I had been so steadily increasing my speed over the last mile that my sprint in didn’t even really feel like a sprint. As I got near to the finish line, I was in complete shock to see the time posted was an hour and one minute. I really hadn’t been paying close attention to my watch at all. I gave one final push to get in before the minute clicked over to two.
Official Time: 1:01:49
I cannot believe that I ran a 10k that fast. It surpassed all goals that I had set out for my September 10k. I had no idea I could, and I definitely wasn’t really trying to starting out. I ran pretty much the whole thing, only taking four brief water station walk breaks to make sure I stayed hydrated, and I felt strong the entire time.
After crossing the finish line, I grabbed a water, some chocolate milk, and a banana. I ate my banana, then found some official looking ladies. I asked who I need to talk to if I had lost something. One of the ladies said she could handle it, so I told her about my car key. She went and asked around and came back with it! See, I knew someone would find it.
The guy who I passed after mile four came up to me to tell me good job. He said he tried to catch back up to me but couldn’t.
This was the inaugural year for this race, and I think they did a good job! The course was well marked with lots of volunteers and well spaced-out water stations. There wasn’t a plethora of goodies at the end of the race, but that’s not something I expect of such a small race. The goodie bags had some nice things in them like Mary Kay hand cream and Chapstick. The shirt was a long-sleeved tech shirt, which was nice, but I don’t think they were gender-specific, as the small was enormous on me, unfortunately. I don’t see myself running in it.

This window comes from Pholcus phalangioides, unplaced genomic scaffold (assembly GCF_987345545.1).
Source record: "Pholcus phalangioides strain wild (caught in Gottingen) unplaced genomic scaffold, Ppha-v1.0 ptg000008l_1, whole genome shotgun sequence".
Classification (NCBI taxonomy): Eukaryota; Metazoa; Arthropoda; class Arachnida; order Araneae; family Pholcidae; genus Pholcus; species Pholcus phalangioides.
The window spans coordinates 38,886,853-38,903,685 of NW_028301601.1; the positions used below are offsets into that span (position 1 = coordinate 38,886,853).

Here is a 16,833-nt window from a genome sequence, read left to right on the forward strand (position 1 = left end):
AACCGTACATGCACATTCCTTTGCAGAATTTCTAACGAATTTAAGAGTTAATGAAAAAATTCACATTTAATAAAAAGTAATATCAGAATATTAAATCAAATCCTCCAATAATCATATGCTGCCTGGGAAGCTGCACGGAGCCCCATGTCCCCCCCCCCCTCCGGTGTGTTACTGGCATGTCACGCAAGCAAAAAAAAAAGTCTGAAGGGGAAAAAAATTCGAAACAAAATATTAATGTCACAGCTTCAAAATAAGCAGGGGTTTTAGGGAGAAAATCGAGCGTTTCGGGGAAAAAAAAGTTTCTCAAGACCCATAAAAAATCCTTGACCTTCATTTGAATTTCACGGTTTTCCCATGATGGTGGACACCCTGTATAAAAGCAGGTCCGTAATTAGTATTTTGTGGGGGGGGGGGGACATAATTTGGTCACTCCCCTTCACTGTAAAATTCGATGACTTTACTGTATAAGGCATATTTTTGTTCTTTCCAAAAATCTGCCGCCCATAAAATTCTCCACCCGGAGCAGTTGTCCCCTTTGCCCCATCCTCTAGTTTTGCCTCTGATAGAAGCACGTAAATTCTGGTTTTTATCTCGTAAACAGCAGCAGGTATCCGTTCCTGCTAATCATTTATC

There was a finish line video posted to the website, which I thought was cool, until I saw that it cut off 10 seconds before I crossed the finish line. What’s up with that?? They did announce your name as you crossed, which is always a nice bonus.
Photo posting has been a little slow. (I delayed this since I thought they were going to post them soon after, but it’s been nearly a month, and I haven’t seen any yet.) But they are free photos, so can’t complain too much.
The age groups were a little larger than normal, so I fell into the 25-34 group. So despite it being a pretty small race, I still finished 10th in my group. It was a speedy group! (Meanwhile, if I had run the 5k instead, I would have gotten the 3rd place age group award!)
I was generally happy with what I chose to wear that morning. Yes, a pair of gloves would have been nice for the first two miles, but I didn’t need them after that. I may look into investing in a few pairs of cheap gloves I can toss in situations like this.
I need to remember to check my pockets and make sure they are sealed at the start line. (I clearly did not remember this in subsequent weeks when I lost both a glove and my keys again in two separate occasions from the same pocket. Maybe now I will.)
As for my performance, I couldn’t be happier! Check out these charts. This one shows the percentage of time I spent running at certain paces. Note that I spent over 40% of my time at 5k pace. This may mean I need to shift my pace zones down a bit, which means I’m getting faster!
This one shows my 5k splits. I ran the second half sub-30! My 5k PR is 29:14, and I was only 18 seconds off of that in the second half of a 10k, which is crazy. I also ran my fastest mile ever in 8:46.
This begs the question, should I actually try to race the Rudolph 5k in December or just wrap myself in Christmas lights and run it for fun? (Oops, I wrote this right after the race in November. We all know what happened with that now.)